On a cold Tuesday, as four states in North and Northeast India saw their state governments being voted out, one clearly sensed a mood of political discontent. There was one important exception, though—down south, in Telangana, India’s youngest state, the citizens had voted back the ruling party with an even greater majority. In significant ways, these results reflected three important trends. At the end of the day, the public perception of whether your government has delivered on key issues of governance does matter in deciding the electoral verdict. A supplementary factor that was patently evident was that the ‘cycle of anti-incumbency’, over time, caught up with all ruling governments and no political party was insulated from its impact. Finally, while central and state governments are often elected as per distinctly different mandates, the ‘context’ of each election has invariably factors of both national importance as well as specific local/regional sentiments at play.
In Madhya Pradesh and Chhattisgarh, the BJP was completing its third term in office. In Rajasthan, the party was going back to the electorate after one term. The BJP was also at the end of its fourth year in power at the Centre and the first visible signs of discontent with the government were evidenced in the Mood of the Nation Survey (MONS) conducted by Lokniti this May. Thus, the BJP was not just defending its record of governance at the state level, but also attempting to highlight the achievements of its central government and leadership, in order to sway the voters in their favour. The defeat would be jarring to the BJP as it reflects on its performance at the Centre and also has implications on its prospects in the 2019 Lok Sabha election.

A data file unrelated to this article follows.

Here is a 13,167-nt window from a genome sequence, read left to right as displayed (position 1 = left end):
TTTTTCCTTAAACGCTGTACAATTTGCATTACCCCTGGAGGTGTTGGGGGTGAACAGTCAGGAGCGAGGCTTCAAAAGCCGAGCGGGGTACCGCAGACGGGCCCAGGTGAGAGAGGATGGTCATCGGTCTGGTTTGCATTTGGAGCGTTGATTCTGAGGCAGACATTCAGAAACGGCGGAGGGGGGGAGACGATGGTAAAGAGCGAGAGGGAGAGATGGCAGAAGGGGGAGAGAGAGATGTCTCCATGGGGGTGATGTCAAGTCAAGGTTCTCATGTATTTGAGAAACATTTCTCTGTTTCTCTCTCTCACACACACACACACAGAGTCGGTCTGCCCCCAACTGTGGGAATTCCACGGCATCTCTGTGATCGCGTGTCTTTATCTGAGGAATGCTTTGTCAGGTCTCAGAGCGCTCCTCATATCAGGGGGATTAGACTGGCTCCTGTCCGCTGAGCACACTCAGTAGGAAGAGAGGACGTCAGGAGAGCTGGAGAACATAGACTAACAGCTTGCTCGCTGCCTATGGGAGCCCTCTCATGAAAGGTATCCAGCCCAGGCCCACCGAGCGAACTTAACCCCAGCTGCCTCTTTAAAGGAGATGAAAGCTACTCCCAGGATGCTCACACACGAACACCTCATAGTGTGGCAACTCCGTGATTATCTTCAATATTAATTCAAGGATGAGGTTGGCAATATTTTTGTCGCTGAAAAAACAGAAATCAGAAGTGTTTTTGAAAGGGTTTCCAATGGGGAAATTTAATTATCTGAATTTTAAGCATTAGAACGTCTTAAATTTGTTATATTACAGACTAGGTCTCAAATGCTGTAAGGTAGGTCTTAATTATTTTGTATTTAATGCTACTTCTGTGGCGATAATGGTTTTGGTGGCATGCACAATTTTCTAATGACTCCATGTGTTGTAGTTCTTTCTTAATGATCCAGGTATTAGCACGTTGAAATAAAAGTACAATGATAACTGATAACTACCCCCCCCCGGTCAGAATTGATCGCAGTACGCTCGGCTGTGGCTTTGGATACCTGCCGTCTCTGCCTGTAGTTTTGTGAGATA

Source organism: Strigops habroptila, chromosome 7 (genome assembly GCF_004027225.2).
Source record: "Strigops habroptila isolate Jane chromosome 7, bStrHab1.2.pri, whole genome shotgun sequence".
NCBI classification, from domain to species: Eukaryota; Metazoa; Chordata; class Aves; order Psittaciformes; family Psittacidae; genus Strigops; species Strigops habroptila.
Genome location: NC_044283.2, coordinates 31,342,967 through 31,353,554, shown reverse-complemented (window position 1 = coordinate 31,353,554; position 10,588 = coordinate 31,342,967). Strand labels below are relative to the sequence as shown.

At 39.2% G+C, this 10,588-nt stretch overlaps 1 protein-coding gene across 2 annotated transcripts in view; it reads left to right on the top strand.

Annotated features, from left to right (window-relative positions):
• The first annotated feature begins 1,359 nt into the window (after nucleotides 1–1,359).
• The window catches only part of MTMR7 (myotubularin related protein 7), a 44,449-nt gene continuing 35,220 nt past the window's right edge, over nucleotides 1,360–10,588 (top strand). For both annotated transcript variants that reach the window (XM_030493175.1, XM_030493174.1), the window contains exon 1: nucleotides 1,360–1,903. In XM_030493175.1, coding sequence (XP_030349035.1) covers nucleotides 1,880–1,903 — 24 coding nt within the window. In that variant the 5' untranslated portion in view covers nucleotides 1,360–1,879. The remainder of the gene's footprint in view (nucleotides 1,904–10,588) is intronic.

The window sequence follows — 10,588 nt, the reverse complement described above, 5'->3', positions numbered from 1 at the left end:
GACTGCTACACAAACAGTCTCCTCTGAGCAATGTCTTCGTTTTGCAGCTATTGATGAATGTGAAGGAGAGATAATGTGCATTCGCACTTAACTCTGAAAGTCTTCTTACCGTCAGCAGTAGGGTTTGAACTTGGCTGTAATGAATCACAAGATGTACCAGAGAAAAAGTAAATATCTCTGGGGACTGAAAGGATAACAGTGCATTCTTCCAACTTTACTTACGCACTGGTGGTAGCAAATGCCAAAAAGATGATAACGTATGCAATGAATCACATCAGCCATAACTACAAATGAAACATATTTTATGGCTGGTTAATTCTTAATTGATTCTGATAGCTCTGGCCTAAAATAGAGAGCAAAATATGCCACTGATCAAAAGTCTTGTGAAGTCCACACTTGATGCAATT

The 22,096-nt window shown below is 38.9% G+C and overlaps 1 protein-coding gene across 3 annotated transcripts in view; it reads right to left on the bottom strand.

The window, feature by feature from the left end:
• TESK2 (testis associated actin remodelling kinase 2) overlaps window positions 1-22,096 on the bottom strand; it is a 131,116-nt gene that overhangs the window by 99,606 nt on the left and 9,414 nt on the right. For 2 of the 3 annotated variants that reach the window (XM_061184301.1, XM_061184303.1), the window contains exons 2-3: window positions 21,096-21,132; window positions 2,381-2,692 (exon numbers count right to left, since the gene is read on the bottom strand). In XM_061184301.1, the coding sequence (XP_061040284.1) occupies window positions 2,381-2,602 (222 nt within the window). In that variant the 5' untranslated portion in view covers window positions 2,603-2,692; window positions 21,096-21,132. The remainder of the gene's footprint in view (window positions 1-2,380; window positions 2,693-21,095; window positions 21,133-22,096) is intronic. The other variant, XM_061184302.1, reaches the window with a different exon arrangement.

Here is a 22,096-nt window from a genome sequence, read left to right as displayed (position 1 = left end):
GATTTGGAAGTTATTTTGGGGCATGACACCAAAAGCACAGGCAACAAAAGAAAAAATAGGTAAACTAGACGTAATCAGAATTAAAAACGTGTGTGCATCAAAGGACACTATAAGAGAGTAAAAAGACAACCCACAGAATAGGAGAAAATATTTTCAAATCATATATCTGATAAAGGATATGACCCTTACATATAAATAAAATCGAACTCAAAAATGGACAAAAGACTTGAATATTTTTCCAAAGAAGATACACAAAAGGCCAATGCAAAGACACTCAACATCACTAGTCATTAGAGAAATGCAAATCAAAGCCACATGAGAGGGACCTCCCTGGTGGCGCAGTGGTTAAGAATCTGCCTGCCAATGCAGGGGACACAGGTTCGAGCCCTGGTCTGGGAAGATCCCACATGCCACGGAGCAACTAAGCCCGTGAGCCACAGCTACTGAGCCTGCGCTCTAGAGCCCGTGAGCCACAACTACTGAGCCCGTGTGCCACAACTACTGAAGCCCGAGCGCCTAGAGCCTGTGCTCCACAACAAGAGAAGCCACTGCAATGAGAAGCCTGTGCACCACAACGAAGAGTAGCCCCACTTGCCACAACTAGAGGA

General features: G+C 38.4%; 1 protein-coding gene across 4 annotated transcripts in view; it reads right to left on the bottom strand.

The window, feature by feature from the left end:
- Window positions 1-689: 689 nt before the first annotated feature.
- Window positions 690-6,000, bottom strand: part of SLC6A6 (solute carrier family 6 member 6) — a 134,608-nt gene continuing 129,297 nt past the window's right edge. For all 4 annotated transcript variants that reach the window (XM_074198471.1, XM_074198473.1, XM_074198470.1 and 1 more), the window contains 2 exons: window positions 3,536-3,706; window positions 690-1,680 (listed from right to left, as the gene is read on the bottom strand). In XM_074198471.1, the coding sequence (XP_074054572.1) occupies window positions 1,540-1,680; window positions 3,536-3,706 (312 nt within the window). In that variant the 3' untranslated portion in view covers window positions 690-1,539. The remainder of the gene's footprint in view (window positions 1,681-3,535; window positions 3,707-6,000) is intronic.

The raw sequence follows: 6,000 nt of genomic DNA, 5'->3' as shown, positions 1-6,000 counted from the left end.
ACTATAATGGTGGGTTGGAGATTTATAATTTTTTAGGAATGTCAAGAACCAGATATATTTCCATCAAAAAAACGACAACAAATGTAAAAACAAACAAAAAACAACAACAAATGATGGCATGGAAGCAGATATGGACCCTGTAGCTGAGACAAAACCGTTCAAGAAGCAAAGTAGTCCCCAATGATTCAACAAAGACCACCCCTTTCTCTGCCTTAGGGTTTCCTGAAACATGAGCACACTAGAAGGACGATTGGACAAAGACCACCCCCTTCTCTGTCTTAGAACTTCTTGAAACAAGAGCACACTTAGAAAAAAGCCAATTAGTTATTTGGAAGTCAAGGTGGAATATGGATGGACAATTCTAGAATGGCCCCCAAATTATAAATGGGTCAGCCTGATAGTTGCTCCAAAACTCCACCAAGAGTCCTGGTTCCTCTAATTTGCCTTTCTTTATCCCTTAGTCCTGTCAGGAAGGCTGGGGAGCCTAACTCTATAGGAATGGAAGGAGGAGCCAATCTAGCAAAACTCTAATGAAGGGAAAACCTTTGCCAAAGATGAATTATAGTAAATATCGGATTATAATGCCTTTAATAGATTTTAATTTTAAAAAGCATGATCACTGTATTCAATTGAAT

The Congress, on the other hand, was so marginalised in all the three states, both during the last assembly polls and the 2014 parliamentary elections, that failure to post a handsome performance this time would have deeper implications for the existence of the party. While it did finally manage to make a comeback—though not very impressive in Rajasthan or MP—in Mizoram, it could not retain power beyond two terms. There, the Congress lost to its traditional rival, the Mizo National Front (MNF), which has been an NDA ally. The Congress also failed to make inroads in Telangana. The Telangana Rashtra Samiti (TRS) facing the ‘Mahakutumbi’, a combine of the Congress, the Telugu Desam Party (TDP) and the Left parties, expanded its dominance. Here too, developments in the newly formed state as well as national issues dominated the debate.
A crucial factor in the defeat of the BJP governments in Chhattisgarh, Rajasthan and Madhya Pradesh was the levels of dissatisfaction of the voters with primarily the state government, but also the government at the Centre. The Lokniti-CSDS survey data for the three states indicates that the levels of dissatisfaction with the performance of the state government was relatively high. Coupled with this was the fact that voter satisfaction with the BJP-led central government was minimal in Chhattisgarh and Madhya Pradesh. A little higher level of satisfaction in Rajasthan with the central government could not offset the heightened discontent with the state government. On the other hand, in Telangana, the incumbent TRS government was rated quite positively in terms of performance, while the same voters were critical of the performance of the central government. The survey findings clearly point out the impact of public perceptions of government performance primarily at the state level (as also tangentially at the national level) in deciding whom they would like to vote for (see Table 1).